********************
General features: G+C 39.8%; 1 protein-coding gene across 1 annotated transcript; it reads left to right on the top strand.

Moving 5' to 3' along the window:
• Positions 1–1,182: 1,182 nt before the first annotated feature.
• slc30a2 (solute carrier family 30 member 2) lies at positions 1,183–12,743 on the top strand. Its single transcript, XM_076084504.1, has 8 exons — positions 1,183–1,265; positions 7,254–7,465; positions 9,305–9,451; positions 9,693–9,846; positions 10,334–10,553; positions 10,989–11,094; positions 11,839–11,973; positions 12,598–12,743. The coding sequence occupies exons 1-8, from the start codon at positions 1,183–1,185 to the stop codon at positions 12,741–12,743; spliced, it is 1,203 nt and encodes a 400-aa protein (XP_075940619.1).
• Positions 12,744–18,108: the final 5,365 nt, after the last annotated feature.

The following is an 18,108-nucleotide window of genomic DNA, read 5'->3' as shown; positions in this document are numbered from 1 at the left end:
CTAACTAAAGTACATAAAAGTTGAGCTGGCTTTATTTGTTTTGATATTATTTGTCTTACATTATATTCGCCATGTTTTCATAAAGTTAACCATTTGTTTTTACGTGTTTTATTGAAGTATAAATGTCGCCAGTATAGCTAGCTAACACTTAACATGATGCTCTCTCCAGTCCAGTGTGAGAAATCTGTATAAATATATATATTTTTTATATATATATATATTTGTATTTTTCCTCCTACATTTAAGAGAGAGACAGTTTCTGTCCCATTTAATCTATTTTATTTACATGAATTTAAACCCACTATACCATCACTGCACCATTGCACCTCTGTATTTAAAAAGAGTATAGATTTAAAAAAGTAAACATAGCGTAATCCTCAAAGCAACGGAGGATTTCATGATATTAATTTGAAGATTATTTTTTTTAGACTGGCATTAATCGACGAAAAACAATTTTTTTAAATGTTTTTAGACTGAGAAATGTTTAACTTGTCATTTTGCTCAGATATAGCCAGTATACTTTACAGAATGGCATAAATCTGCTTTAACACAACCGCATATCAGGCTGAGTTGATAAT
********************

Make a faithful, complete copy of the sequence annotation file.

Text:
General features: G+C 39.8%; 1 protein-coding gene across 1 annotated transcript; it reads left to right on the top strand.

Moving 5' to 3' along the window:
• Positions 1–1,182: 1,182 nt before the first annotated feature.
• slc30a2 (solute carrier family 30 member 2) lies at positions 1,183–12,743 on the top strand. Its single transcript, XM_076084504.1, has 8 exons — positions 1,183–1,265; positions 7,254–7,465; positions 9,305–9,451; positions 9,693–9,846; positions 10,334–10,553; positions 10,989–11,094; positions 11,839–11,973; positions 12,598–12,743. The coding sequence occupies exons 1-8, from the start codon at positions 1,183–1,185 to the stop codon at positions 12,741–12,743; spliced, it is 1,203 nt and encodes a 400-aa protein (XP_075940619.1).
• Positions 12,744–18,108: the final 5,365 nt, after the last annotated feature.

The following is an 18,108-nucleotide window of genomic DNA, read 5'->3' as shown; positions in this document are numbered from 1 at the left end:
CTAACTAAAGTACATAAAAGTTGAGCTGGCTTTATTTGTTTTGATATTATTTGTCTTACATTATATTCGCCATGTTTTCATAAAGTTAACCATTTGTTTTTACGTGTTTTATTGAAGTATAAATGTCGCCAGTATAGCTAGCTAACACTTAACATGATGCTCTCTCCAGTCCAGTGTGAGAAATCTGTATAAATATATATATTTTTTATATATATATATATTTGTATTTTTCCTCCTACATTTAAGAGAGAGACAGTTTCTGTCCCATTTAATCTATTTTATTTACATGAATTTAAACCCACTATACCATCACTGCACCATTGCACCTCTGTATTTAAAAAGAGTATAGATTTAAAAAAGTAAACATAGCGTAATCCTCAAAGCAACGGAGGATTTCATGATATTAATTTGAAGATTATTTTTTTTAGACTGGCATTAATCGACGAAAAACAATTTTTTTAAATGTTTTTAGACTGAGAAATGTTTAACTTGTCATTTTGCTCAGATATAGCCAGTATACTTTACAGAATGGCATAAATCTGCTTTAACACAACCGCATATCAGGCTGAGTTGATAAT